Pope John Paul has a beautiful paragraph in which he relates Mary’s fiat to the Amen every believer says when receiving Communion. Mary was asked to believe that the one whom she conceived "through the Holy Spirit" was "the Son of God." In the Eucharistic mystery we are asked to believe that the one whom she conceived is Son of God and son of Mary. We are asked to believe that Jesus is present in his full humanity and divinity under the signs of bread and wine.
John Paul says that Mary anticipated in the mystery of the Incarnation the Church’s Eucharistic faith. He writes, "When, at the Visitation, she bore in her womb the Word made flesh, she became in some way a tabernacle in which the Son of God, still invisible to our human gaze, allowed himself to be adored by Elizabeth, radiating his light as it were through the eyes and voice of Mary" (55.3).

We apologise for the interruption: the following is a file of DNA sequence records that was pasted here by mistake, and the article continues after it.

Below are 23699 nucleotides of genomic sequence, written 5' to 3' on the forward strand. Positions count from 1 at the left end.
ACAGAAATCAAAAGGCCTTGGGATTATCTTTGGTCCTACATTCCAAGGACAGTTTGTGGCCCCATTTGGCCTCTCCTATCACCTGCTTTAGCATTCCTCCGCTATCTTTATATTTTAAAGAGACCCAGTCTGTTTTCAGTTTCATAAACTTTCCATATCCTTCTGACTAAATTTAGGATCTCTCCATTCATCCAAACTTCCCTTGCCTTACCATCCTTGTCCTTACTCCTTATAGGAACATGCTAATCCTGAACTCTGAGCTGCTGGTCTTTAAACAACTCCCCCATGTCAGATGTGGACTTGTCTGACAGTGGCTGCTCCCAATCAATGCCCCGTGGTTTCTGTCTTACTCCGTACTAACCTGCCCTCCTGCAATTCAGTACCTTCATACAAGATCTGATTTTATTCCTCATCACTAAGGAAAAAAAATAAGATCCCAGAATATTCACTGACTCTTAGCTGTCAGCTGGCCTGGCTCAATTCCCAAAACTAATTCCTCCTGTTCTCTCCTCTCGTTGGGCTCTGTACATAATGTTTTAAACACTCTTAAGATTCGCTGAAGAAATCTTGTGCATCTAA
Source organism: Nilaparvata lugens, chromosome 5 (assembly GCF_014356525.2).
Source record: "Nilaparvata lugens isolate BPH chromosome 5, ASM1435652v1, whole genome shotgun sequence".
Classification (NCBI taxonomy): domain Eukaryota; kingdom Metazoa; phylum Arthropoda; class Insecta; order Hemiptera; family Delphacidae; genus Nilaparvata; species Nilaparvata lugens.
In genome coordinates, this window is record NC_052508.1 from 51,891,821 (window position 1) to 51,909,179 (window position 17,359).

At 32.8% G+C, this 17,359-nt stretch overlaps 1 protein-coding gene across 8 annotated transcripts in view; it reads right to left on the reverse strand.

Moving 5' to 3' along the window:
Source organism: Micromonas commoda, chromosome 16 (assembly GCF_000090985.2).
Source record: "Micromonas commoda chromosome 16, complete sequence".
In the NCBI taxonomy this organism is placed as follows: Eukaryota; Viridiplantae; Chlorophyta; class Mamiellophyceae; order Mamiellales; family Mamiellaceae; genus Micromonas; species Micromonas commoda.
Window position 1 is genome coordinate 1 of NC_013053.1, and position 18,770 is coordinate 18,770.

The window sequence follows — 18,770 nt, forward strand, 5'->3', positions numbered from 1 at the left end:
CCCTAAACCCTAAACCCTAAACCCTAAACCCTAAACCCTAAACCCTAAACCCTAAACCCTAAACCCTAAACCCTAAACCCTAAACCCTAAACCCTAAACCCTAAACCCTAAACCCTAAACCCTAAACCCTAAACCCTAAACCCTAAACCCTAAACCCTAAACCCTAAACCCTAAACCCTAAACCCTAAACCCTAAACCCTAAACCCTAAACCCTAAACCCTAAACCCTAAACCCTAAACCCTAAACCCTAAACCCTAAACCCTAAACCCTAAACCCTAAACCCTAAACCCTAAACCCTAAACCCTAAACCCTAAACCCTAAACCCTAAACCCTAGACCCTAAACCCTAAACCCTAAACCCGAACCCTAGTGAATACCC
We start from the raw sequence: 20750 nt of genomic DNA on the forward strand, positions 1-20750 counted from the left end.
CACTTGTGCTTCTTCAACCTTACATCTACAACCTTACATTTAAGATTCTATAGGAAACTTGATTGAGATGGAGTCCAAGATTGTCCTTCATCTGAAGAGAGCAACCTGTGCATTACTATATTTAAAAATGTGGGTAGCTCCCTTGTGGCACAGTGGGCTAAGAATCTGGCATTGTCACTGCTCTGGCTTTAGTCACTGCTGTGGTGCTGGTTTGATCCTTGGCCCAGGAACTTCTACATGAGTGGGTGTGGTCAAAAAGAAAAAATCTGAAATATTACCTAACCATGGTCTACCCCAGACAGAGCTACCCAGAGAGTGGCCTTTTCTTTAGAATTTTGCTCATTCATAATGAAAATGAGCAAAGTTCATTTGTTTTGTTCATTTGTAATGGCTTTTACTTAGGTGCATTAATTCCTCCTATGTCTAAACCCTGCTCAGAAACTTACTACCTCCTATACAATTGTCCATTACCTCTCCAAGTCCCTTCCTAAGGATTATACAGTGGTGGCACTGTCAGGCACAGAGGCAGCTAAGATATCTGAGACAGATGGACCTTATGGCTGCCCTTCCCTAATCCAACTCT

The pope gives us a "re-reading" of the Magnificat in a Eucharistic key. The Eucharist like the Canticle of Mary is first and foremost praise and thanksgiving. When Mary exclaims: "My soul magnifies the Lord and my spirit rejoices in God my Savior," she already bears Jesus in her womb (like a living tabernacle). She praises God through Jesus, but she also praises him in Jesus and with Jesus. This is itself the true Eucharistic attitude. At the same time, Mary recalls the wonders worked by God in salvation history in fulfillment of the promise once made to Abraham and our spiritual ancestors.She proclaims the wonder that surpasses them all, the redemptive Incarnation. Lastly, the Magnificat reflects the eschatological tension of the Eucharist. Every time the Son of God comes to us in the “poverty” of the sacramental signs of bread and wine, the seeds of that new history wherein the "mighty are put down from their thrones and those of low degree are exalted," take root in the world. The Magnificat expresses Mary's spirituality, and there is nothing greater than this spirituality for helping us to experience the mystery of the Eucharist. -- Archbishop Sean O'Malley